Sometimes a full-on assault is not the best approach when dealing with a powerful enemy. A more effective approach, in the long run, may be to target the support system replenishing the supplies that keep your foe strong and ready for battle. A group of researchers from the Abramson Cancer Center and the Perelman School of Medicine is pursuing this strategy by employing a novel DNA fusion vaccine – called TEM1-TT – to kill cancer, not by attacking tumor cells, but targeting the blood vessels that keep them alive. The vaccine also indirectly creates an immune response to the tumor itself, amplifying the attack by a phenomenon called epitope spreading. In mouse models of three cancer types, tumor formation was delayed or prevented in mice vaccinated with the vaccine. Specifically, they found that the mouse tumors had suppressed growth, decreased tumor vessel formation, and increased infiltration of immune cells into tumors.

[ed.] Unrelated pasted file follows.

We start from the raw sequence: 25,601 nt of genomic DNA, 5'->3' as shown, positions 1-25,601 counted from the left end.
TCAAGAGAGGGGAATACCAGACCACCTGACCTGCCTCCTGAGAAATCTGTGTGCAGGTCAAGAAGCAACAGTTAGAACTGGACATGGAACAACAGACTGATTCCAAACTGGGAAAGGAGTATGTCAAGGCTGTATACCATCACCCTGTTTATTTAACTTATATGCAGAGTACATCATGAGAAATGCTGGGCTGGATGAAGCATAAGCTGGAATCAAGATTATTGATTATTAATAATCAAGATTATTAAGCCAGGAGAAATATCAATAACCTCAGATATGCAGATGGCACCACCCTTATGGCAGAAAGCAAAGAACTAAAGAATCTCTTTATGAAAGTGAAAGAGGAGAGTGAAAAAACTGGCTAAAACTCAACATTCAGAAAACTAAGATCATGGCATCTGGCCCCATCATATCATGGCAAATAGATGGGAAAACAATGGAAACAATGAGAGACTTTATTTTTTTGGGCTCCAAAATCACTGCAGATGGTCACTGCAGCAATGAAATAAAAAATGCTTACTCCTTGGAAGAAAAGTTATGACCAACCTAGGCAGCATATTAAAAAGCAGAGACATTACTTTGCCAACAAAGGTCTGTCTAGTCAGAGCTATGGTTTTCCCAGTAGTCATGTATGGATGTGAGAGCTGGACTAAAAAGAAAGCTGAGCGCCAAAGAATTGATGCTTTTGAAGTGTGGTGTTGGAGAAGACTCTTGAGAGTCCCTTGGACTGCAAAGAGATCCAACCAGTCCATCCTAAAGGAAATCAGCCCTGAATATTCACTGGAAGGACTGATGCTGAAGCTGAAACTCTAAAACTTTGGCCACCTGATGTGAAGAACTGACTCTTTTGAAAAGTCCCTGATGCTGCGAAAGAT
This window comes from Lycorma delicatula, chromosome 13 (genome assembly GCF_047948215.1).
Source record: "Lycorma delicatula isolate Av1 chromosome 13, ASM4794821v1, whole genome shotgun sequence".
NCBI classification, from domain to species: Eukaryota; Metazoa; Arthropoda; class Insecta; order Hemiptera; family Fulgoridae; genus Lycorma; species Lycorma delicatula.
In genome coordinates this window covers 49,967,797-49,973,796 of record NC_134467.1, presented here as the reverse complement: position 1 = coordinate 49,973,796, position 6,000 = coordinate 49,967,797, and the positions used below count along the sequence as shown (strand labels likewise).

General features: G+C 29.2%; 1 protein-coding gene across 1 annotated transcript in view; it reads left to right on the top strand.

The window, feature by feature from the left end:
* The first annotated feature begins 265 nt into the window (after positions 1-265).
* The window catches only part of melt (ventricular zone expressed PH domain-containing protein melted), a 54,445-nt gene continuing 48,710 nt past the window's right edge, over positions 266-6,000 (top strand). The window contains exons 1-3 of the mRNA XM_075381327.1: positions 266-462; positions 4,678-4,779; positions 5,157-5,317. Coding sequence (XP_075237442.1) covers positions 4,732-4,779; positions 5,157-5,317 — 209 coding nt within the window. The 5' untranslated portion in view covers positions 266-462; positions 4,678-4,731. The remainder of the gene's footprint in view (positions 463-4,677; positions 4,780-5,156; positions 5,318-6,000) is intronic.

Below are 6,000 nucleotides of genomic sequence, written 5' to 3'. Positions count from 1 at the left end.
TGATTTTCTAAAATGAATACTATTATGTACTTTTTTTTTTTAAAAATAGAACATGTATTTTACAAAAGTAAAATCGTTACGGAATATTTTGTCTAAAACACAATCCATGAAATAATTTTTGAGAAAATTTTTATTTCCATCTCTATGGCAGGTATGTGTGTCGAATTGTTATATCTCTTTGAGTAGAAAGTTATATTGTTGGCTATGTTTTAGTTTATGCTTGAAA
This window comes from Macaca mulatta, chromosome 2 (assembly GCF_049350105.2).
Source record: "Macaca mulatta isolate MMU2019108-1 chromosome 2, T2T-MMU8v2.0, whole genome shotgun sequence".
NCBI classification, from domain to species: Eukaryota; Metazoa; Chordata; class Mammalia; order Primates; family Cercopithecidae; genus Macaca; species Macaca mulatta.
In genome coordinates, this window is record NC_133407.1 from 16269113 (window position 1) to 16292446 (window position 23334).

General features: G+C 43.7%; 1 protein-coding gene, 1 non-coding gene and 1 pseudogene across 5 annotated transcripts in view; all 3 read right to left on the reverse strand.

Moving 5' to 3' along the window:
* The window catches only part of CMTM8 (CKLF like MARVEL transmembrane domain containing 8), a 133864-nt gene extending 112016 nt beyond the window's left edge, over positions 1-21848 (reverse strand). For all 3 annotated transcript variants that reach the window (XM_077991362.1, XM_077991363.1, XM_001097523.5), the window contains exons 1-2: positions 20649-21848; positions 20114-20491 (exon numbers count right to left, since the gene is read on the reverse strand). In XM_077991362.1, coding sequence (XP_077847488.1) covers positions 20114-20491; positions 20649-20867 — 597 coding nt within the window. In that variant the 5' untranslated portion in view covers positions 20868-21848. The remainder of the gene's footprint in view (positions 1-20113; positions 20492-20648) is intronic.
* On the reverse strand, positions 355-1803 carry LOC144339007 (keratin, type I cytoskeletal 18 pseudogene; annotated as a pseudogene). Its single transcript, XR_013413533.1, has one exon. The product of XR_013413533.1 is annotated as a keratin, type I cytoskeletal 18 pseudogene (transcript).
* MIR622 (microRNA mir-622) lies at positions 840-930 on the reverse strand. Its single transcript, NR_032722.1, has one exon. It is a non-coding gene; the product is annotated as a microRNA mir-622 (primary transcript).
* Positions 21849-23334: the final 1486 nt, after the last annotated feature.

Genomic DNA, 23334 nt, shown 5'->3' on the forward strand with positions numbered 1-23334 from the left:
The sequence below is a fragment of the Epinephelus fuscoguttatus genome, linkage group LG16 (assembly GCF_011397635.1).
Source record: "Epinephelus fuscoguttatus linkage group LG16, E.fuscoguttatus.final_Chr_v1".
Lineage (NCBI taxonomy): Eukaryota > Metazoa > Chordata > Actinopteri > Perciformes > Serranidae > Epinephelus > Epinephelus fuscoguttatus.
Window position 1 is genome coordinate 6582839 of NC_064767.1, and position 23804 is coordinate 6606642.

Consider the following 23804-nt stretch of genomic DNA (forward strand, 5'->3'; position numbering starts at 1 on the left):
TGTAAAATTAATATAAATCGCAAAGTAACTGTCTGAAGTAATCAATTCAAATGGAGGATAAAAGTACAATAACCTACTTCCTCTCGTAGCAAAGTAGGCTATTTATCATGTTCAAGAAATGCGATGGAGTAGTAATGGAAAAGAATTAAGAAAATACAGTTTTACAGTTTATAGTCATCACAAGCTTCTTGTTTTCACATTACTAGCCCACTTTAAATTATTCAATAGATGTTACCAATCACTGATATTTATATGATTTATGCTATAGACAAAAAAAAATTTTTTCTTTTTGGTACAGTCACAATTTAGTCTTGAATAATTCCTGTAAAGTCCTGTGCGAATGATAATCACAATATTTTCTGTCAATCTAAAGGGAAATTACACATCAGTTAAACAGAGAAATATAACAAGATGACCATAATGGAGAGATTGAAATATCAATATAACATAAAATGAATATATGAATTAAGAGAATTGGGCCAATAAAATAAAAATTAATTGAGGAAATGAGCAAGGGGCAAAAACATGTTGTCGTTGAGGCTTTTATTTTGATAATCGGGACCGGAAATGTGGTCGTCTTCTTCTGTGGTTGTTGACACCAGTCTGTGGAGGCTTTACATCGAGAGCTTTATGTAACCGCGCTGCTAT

- Attacking Cancer Indirectly: Penn Researchers Generate Immunity Against Tumor Vessel Protein,
Penn Medicine, News_Releases, 25.04./2014
- Full study: Tumor endothelial marker 1–specific DNA vaccination targets tumor vasculature, Journal of Clinical Investigation, Volume 124, Issue 4, doi:10.1172/JCI67382, April 1, 2014